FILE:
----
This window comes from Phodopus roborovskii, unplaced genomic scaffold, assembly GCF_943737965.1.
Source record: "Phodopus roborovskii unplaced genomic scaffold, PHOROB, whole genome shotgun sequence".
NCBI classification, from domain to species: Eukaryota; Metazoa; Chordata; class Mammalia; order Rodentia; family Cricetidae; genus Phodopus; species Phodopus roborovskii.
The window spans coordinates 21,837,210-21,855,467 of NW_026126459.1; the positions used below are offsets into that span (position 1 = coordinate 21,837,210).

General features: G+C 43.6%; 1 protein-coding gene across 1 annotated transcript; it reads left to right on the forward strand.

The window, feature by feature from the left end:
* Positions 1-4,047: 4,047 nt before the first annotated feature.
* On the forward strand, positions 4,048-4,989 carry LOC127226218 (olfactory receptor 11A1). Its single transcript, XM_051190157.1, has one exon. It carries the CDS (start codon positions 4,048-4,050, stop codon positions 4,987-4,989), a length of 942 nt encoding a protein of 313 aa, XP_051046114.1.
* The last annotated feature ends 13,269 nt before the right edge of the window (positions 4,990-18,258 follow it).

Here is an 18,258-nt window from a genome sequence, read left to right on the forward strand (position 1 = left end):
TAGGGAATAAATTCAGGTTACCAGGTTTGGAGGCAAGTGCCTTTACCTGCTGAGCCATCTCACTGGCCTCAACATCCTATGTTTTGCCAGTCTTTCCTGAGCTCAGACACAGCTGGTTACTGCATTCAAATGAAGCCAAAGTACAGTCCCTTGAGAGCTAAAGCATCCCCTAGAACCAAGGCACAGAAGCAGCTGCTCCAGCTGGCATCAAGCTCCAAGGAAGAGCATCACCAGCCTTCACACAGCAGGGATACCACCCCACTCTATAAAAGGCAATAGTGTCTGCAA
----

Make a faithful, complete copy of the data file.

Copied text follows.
This window comes from Phodopus roborovskii, unplaced genomic scaffold, assembly GCF_943737965.1.
Source record: "Phodopus roborovskii unplaced genomic scaffold, PHOROB, whole genome shotgun sequence".
NCBI classification, from domain to species: Eukaryota; Metazoa; Chordata; class Mammalia; order Rodentia; family Cricetidae; genus Phodopus; species Phodopus roborovskii.
The window spans coordinates 21,837,210-21,855,467 of NW_026126459.1; the positions used below are offsets into that span (position 1 = coordinate 21,837,210).

General features: G+C 43.6%; 1 protein-coding gene across 1 annotated transcript; it reads left to right on the forward strand.

The window, feature by feature from the left end:
* Positions 1-4,047: 4,047 nt before the first annotated feature.
* On the forward strand, positions 4,048-4,989 carry LOC127226218 (olfactory receptor 11A1). Its single transcript, XM_051190157.1, has one exon. It carries the CDS (start codon positions 4,048-4,050, stop codon positions 4,987-4,989), a length of 942 nt encoding a protein of 313 aa, XP_051046114.1.
* The last annotated feature ends 13,269 nt before the right edge of the window (positions 4,990-18,258 follow it).

Here is an 18,258-nt window from a genome sequence, read left to right on the forward strand (position 1 = left end):
TAGGGAATAAATTCAGGTTACCAGGTTTGGAGGCAAGTGCCTTTACCTGCTGAGCCATCTCACTGGCCTCAACATCCTATGTTTTGCCAGTCTTTCCTGAGCTCAGACACAGCTGGTTACTGCATTCAAATGAAGCCAAAGTACAGTCCCTTGAGAGCTAAAGCATCCCCTAGAACCAAGGCACAGAAGCAGCTGCTCCAGCTGGCATCAAGCTCCAAGGAAGAGCATCACCAGCCTTCACACAGCAGGGATACCACCCCACTCTATAAAAGGCAATAGTGTCTGCAA